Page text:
Come March, we will have reached the one year anniversary of the current Ebola outbreak in West Africa. With the news that the cases of Ebola are declining, the global health...
Jamie Enoch uses World Health Day as a chance to reflect on 2014’s research highlights in global health, and look forward to what lies ahead.
Happy World Health Day to all! This year’s World Health Day is focussed on the important issue of food safety and foodborne illness. However I thought it was also a good moment to take stock of some big issues in global health on UKCDS’ radar and look forward to the year ahead.
Ebola’s devastating impacts in West Africa have dominated the headlines this year, both in the press and the research funding world. The Wellcome Trust, Department for International Development, Medical Research Council, Economic and Social Research Council, Gates Foundation, Pasteur, Fondation Mérieux and other funders teamed-up in various combinations to fund vaccine and treatment trials at unprecedented speed, as well as anthropological and other social science research.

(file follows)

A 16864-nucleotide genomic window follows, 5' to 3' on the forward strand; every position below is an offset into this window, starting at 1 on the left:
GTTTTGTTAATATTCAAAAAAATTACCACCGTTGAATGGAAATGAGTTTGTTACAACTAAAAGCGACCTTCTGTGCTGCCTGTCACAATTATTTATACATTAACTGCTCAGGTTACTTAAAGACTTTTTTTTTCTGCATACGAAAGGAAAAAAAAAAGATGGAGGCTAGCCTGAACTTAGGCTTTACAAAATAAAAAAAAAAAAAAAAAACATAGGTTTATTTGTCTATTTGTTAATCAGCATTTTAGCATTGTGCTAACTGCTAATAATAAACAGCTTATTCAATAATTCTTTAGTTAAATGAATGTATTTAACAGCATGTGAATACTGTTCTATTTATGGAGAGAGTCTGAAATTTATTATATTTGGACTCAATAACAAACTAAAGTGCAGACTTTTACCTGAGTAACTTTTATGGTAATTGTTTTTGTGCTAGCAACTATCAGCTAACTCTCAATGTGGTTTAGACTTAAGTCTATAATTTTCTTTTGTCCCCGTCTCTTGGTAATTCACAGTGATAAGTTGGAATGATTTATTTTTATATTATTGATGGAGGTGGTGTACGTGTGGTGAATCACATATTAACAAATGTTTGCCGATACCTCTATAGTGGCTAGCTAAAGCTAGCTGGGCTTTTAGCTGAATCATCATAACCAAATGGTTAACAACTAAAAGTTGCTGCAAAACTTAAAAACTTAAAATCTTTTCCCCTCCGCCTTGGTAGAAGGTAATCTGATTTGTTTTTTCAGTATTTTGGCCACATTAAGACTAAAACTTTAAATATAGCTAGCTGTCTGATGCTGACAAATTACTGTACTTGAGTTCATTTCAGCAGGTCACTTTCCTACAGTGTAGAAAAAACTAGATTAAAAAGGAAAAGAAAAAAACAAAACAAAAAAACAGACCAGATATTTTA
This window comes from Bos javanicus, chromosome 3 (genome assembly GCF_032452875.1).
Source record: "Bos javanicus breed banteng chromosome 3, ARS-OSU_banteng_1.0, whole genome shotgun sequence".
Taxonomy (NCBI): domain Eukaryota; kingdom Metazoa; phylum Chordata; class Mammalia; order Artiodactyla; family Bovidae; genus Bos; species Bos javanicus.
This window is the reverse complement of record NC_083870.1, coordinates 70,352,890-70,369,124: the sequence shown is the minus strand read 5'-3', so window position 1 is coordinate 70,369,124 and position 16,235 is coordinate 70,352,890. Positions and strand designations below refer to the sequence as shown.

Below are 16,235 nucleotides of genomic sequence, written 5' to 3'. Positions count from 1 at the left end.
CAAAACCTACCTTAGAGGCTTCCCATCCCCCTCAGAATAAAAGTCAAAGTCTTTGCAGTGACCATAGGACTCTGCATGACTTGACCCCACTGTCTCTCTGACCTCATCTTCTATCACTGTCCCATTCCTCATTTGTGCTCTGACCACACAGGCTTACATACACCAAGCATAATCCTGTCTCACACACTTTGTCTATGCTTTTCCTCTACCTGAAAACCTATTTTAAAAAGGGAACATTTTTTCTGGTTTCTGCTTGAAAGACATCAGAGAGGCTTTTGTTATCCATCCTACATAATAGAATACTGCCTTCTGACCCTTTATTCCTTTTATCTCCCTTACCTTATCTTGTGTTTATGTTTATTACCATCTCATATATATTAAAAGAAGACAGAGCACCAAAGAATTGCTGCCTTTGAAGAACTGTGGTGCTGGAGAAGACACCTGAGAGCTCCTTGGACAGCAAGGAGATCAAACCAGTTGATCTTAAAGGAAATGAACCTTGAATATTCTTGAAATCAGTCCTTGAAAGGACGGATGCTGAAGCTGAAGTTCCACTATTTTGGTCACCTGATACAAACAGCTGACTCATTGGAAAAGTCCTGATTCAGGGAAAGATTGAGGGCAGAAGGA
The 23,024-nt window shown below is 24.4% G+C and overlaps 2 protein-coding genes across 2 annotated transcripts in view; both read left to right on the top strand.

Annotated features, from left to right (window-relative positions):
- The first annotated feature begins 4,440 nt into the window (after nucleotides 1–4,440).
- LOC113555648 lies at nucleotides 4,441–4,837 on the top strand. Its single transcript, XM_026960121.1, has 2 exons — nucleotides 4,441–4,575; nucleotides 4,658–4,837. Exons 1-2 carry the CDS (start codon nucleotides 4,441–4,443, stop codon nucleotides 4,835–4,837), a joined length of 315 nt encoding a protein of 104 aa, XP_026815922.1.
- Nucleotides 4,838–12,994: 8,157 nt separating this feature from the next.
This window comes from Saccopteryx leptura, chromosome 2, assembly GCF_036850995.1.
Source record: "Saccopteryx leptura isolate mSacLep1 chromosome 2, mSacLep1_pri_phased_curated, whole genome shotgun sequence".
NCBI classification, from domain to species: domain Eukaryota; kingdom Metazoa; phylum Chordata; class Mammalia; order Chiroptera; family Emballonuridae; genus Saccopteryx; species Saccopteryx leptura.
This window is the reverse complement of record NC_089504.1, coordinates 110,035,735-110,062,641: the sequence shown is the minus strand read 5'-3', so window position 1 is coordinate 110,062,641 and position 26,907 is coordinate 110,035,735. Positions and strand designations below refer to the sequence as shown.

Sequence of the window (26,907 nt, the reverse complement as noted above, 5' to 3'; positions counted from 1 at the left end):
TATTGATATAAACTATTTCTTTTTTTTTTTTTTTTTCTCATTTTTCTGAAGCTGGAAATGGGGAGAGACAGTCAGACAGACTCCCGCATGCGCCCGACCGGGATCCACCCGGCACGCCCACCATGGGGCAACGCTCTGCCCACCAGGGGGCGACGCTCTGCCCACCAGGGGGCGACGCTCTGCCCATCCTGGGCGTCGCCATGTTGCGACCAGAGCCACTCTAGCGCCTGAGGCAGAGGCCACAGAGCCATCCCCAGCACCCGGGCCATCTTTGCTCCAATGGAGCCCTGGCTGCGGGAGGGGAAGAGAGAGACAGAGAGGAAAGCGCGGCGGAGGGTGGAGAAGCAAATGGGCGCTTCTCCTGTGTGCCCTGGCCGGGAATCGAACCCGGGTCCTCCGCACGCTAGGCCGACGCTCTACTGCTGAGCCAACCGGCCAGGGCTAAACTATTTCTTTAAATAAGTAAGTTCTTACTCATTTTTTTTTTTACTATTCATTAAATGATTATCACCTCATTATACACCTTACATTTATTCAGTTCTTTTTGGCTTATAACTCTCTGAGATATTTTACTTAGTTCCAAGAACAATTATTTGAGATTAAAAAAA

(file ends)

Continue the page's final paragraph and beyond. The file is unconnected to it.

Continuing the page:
UV screening of Ebola health worker (Image: DFID)
With the focus now on getting to zero cases, a number of key organisations are stepping back to consider Ebola in its broader context, in terms of the outbreak’s implications for development and preparedness for future epidemics. For example:
The UKCDS Ebola Research Database lists all academic research on Ebola
Antimicrobial resistance (AMR) also moved to the top of the agenda in 2014, with senior figures warning of a return to the “dark ages of medicine”.
MRSA bacteria escaping a white blood cell (Image: NIAID)
And some other health developments in the past year…
As for the future of global health, it’s 2015 and the impending Sustainable Development Goals present a milestone opportunity to catalyse progress in health and development. The current draft goal on health and wellbeing (number 3) puts forward an incredibly ambitious and diverse agenda. Targets include:
The eight Millenium Development Goals
This is only a selection of the many targets, and at the same time a few issues (such as antimicrobial resistance) are conspicuous in their absence. What makes it into the final framework, and how this affects future investments in global health research funding, will be decided at the UN Summit in September.
What key global health issues from the past year have I missed? What do you think are the highlights coming up this year? Let us know your thoughts in the comments section below.